Things don’t always turn out for the best. You can cross all of the t’s and dot all of the i’s and still things don’t work out. Two days ago I was six weeks pregnant. Today I am not.
Miscarriage is the absolute antithesis to things working out. A pregnancy promises joy, laughter and love, and during a miscarriage life itself falls away from you. For me it was a slow trickle, a gentle waning from full to empty.
Yesterday was the worst; every hour announcing in slow unwavering progress the inevitability, the finality of death. And how undignified to experience this misfortune in the realm of the toilet bowl! It all seemed so wrong. Yes, I cried. I had all the normal emotions we go through when in grief. Most of you know what I mean because things don’t always work out.
It can’t be denied, this is very dark territory; but I’m intrigued by the notion that we can move through dark moments in perfect peace, though we may experience a torrent of emotions in the process. That is because life is not about what’s happening around us. It’s about what’s happening within us. So, yes, we may not get our dream job or our kids might not get into their chosen college.
What’s important, though, is how we move through these struggles. It’s not that we should persevere or bear our crosses bravely. However, in happy times we can cultivate peace of mind and strength. Then in darker times, we can lean on these steadfast pillars.
I’ve worked out a method towards that end. Part one – allow your life to unfold. My goal with my spiritual practice is to develop a state of mind that is always allowing. In resistance, I don’t only push away the bad. I stand in opposition to life itself. Life is ups and downs. There is no avoiding that; but you can avoid the emotional eddies.
We get stuck, thinking things must be just so or we’ll be unhappy. This is a weak position. No one can conquer the unconquerable. You won’t always avoid suffering. Yet we persist in our techniques to manifest abundance, health and wealth in our lives, never recognizing the blunder: that attempting to manifest is attempting control and attempting control is resisting.
With our constant outward focus, we remain unconscious of the vast and potent energy that courses through all of us. Why not let this divine intelligence take over? Can we find the courage to experience life without meddling in the outcome? It takes a great deal of trust - things might not work out. True! They might not. Or they might work out far better.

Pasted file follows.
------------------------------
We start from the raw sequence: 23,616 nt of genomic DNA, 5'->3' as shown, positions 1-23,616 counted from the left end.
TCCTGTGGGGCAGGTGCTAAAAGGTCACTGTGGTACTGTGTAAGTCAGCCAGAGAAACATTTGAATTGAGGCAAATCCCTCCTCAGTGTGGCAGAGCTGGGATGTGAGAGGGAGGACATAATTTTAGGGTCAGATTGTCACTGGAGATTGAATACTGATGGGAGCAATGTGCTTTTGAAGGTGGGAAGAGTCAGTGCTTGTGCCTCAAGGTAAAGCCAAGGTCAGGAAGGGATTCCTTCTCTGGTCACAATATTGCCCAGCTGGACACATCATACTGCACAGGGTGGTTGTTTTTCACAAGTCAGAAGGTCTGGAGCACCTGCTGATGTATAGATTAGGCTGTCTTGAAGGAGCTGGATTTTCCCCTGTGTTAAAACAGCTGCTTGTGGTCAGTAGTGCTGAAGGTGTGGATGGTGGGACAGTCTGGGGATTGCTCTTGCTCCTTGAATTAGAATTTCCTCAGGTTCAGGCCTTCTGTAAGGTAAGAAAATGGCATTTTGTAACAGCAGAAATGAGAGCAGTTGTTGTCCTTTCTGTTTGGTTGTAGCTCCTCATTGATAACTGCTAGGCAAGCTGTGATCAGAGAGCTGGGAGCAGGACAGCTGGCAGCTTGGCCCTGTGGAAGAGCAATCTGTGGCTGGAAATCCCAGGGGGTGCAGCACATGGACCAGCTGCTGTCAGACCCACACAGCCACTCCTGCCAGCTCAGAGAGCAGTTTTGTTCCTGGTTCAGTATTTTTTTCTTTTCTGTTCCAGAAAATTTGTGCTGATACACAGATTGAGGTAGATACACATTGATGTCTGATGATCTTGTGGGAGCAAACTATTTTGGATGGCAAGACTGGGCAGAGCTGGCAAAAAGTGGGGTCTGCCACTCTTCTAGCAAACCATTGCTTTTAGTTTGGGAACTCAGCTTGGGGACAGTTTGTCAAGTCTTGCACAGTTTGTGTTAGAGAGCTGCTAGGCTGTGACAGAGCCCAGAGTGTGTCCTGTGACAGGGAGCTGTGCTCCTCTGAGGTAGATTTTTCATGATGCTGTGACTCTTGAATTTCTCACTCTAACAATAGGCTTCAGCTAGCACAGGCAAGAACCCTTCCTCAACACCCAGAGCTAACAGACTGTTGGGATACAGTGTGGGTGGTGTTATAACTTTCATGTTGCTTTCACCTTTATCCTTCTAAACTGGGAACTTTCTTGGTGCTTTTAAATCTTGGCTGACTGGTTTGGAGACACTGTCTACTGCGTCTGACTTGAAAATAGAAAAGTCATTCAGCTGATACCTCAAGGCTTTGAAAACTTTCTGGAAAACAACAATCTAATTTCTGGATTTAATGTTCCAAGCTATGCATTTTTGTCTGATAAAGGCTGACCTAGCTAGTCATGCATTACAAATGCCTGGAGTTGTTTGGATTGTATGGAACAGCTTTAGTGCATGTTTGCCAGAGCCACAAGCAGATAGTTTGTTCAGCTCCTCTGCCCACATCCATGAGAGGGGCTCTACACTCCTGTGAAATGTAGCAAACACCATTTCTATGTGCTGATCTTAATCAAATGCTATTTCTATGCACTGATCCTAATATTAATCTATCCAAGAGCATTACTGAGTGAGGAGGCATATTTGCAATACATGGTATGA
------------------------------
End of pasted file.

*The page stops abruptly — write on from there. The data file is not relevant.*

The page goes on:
Last night I was talking to my husband about this very subject.
“How do you know that things will work out in the end?” he asked.
“I don’t know that they will.” I said. “What I do know is that I am always cultivating peace and working towards an attitude of allowing. So, I hope that ‘in the end’ I have developed this attitude to such a degree that it is a habit. Then, no matter what happens, I can approach it with equanimity. I will always see the light at the end of the tunnel.”
If we can manage to do this, through meditation and spiritual practice, then even as we move through painful situations, we will have a wonderful foundation upon which to lay our sorrows. Peace will be our companion. Sadness might be there too; or anger or guilt. But remember, and here’s part two, we are not our emotions.
Emotions are transient. They come and go. Some stick around longer than others, but eventually everything passes. Knowing this, we can find the courage to move through any situation with peace in our hearts, even as we experience grief, anger or fear.
Last night I had a dream. I was propelled into the clouds from a vast and chaotic ocean. As I broke through the surface, all was white and peaceful. Resting on one of the clouds was a little gray teddy bear. I reached for the toy and gently returned to a green and luscious earth.
When I awoke in the morning, I knew: there will be other babies. Life is wonderful. We can revel in its splendors and rejoice in its beauty. Do it when you can; and when happiness eludes you, remember: all things pass. We will find our way again. I just know it.
*subtitles by InnerSelf
The Healing Curve: A Catalyst to Consciousness
by Sara Chetkin.
Sara Chetkin was born in Key West, Fl in 1979. When she was 15 she was diagnosed with severe scoliosis, and spent much of the next 15 years traveling around the world seeking healing and spiritual insight. These travels and explorations are the basis for her first book, The Healing Curve. Sara graduated from Skidmore College in 2001 with a Bachelor of Arts in Anthropology. In 2007 she earned a Master of Science in Acupuncture and Oriental Medicine from the New England School of Acupuncture. She is a Rohun therapist and an ordained minister with the Church of Wisdom, Delphi University. Visit her at thehealingcurvebook.com/
Watch a video with Sara: Journey Along the Healing Curve